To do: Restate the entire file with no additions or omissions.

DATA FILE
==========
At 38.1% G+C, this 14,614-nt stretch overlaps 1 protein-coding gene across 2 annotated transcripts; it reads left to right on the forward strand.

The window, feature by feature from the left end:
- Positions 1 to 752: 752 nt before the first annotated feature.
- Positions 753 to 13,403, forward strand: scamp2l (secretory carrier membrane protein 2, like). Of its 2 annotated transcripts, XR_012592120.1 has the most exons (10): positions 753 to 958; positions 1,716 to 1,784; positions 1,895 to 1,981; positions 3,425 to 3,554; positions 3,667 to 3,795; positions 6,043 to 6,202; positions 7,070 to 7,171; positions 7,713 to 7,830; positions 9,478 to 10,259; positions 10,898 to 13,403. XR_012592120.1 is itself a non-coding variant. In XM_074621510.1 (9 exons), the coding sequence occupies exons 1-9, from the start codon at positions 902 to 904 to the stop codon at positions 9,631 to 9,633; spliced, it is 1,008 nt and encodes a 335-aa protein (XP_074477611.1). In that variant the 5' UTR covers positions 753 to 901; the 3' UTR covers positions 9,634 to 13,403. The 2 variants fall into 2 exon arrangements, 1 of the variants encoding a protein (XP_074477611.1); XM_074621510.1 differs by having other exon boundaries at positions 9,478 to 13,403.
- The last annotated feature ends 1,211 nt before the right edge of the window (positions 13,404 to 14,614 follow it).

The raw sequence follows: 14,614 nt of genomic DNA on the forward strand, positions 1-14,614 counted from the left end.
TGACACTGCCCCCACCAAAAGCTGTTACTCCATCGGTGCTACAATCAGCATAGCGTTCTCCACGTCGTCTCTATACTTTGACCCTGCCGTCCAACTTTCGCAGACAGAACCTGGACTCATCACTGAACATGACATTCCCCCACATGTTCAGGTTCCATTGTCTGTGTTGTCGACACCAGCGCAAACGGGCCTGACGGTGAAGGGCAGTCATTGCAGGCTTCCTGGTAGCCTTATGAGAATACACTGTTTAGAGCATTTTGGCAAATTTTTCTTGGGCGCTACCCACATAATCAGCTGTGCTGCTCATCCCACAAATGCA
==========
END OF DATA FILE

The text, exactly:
At 38.1% G+C, this 14,614-nt stretch overlaps 1 protein-coding gene across 2 annotated transcripts; it reads left to right on the forward strand.

The window, feature by feature from the left end:
- Positions 1 to 752: 752 nt before the first annotated feature.
- Positions 753 to 13,403, forward strand: scamp2l (secretory carrier membrane protein 2, like). Of its 2 annotated transcripts, XR_012592120.1 has the most exons (10): positions 753 to 958; positions 1,716 to 1,784; positions 1,895 to 1,981; positions 3,425 to 3,554; positions 3,667 to 3,795; positions 6,043 to 6,202; positions 7,070 to 7,171; positions 7,713 to 7,830; positions 9,478 to 10,259; positions 10,898 to 13,403. XR_012592120.1 is itself a non-coding variant. In XM_074621510.1 (9 exons), the coding sequence occupies exons 1-9, from the start codon at positions 902 to 904 to the stop codon at positions 9,631 to 9,633; spliced, it is 1,008 nt and encodes a 335-aa protein (XP_074477611.1). In that variant the 5' UTR covers positions 753 to 901; the 3' UTR covers positions 9,634 to 13,403. The 2 variants fall into 2 exon arrangements, 1 of the variants encoding a protein (XP_074477611.1); XM_074621510.1 differs by having other exon boundaries at positions 9,478 to 13,403.
- The last annotated feature ends 1,211 nt before the right edge of the window (positions 13,404 to 14,614 follow it).

The raw sequence follows: 14,614 nt of genomic DNA on the forward strand, positions 1-14,614 counted from the left end.
TGACACTGCCCCCACCAAAAGCTGTTACTCCATCGGTGCTACAATCAGCATAGCGTTCTCCACGTCGTCTCTATACTTTGACCCTGCCGTCCAACTTTCGCAGACAGAACCTGGACTCATCACTGAACATGACATTCCCCCACATGTTCAGGTTCCATTGTCTGTGTTGTCGACACCAGCGCAAACGGGCCTGACGGTGAAGGGCAGTCATTGCAGGCTTCCTGGTAGCCTTATGAGAATACACTGTTTAGAGCATTTTGGCAAATTTTTCTTGGGCGCTACCCACATAATCAGCTGTGCTGCTCATCCCACAAATGCA